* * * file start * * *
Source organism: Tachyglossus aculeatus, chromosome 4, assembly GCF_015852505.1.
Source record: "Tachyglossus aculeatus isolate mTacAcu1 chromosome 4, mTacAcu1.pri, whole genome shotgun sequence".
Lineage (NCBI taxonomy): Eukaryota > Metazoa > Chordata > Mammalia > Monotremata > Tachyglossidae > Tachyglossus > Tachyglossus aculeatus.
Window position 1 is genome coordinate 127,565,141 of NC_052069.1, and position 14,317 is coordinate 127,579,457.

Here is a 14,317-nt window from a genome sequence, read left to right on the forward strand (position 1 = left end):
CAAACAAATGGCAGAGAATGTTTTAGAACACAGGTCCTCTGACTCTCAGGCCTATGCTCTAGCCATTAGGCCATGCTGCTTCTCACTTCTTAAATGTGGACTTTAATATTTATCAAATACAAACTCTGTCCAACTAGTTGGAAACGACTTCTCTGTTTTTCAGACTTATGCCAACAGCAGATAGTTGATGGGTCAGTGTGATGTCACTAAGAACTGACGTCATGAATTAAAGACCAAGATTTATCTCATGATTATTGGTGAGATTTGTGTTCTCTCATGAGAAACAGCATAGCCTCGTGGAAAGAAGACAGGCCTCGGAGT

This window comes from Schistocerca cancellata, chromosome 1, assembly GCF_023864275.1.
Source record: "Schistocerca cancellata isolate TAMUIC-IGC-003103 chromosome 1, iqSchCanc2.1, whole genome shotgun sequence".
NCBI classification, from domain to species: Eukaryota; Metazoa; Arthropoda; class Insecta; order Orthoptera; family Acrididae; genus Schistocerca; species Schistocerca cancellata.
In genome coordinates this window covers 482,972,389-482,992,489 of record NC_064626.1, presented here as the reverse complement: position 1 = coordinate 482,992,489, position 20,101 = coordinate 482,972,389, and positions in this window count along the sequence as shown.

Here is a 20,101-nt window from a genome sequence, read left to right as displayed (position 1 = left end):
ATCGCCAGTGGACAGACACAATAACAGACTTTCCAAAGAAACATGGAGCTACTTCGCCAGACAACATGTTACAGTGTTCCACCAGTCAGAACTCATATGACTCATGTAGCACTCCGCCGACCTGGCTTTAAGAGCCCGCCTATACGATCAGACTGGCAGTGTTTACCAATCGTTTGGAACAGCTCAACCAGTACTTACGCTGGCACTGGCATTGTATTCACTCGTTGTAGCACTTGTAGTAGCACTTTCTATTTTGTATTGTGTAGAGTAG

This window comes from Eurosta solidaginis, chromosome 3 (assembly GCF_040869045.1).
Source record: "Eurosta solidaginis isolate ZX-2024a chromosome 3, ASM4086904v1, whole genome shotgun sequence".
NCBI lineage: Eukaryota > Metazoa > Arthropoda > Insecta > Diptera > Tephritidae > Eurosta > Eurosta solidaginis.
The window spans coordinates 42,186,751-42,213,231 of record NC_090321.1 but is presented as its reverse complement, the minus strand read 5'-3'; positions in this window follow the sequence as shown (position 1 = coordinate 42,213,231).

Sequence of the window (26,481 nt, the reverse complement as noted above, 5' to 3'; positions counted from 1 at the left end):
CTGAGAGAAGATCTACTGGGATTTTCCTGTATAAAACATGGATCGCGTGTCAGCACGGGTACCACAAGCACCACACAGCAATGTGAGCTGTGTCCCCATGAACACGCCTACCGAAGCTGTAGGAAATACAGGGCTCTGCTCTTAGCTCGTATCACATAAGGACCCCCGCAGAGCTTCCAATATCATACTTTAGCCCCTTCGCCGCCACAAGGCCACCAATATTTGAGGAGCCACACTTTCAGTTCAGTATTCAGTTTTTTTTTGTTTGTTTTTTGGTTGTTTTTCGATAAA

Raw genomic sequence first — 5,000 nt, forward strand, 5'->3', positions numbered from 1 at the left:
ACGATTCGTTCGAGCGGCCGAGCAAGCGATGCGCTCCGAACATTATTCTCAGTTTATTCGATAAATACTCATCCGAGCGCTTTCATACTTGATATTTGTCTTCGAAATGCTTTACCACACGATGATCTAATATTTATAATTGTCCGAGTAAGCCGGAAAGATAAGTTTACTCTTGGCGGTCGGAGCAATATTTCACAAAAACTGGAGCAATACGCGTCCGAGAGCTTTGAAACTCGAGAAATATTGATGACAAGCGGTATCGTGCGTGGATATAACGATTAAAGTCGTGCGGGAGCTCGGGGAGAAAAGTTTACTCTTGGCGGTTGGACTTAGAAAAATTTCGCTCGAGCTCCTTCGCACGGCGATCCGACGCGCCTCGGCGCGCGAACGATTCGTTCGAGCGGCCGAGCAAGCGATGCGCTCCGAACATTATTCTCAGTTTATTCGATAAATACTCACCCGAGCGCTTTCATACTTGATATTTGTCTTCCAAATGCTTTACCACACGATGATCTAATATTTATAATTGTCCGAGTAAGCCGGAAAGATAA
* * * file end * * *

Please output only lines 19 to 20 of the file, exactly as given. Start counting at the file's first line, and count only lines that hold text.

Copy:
Raw genomic sequence first — 5,000 nt, forward strand, 5'->3', positions numbered from 1 at the left:
ACGATTCGTTCGAGCGGCCGAGCAAGCGATGCGCTCCGAACATTATTCTCAGTTTATTCGATAAATACTCATCCGAGCGCTTTCATACTTGATATTTGTCTTCGAAATGCTTTACCACACGATGATCTAATATTTATAATTGTCCGAGTAAGCCGGAAAGATAAGTTTACTCTTGGCGGTCGGAGCAATATTTCACAAAAACTGGAGCAATACGCGTCCGAGAGCTTTGAAACTCGAGAAATATTGATGACAAGCGGTATCGTGCGTGGATATAACGATTAAAGTCGTGCGGGAGCTCGGGGAGAAAAGTTTACTCTTGGCGGTTGGACTTAGAAAAATTTCGCTCGAGCTCCTTCGCACGGCGATCCGACGCGCCTCGGCGCGCGAACGATTCGTTCGAGCGGCCGAGCAAGCGATGCGCTCCGAACATTATTCTCAGTTTATTCGATAAATACTCACCCGAGCGCTTTCATACTTGATATTTGTCTTCCAAATGCTTTACCACACGATGATCTAATATTTATAATTGTCCGAGTAAGCCGGAAAGATAA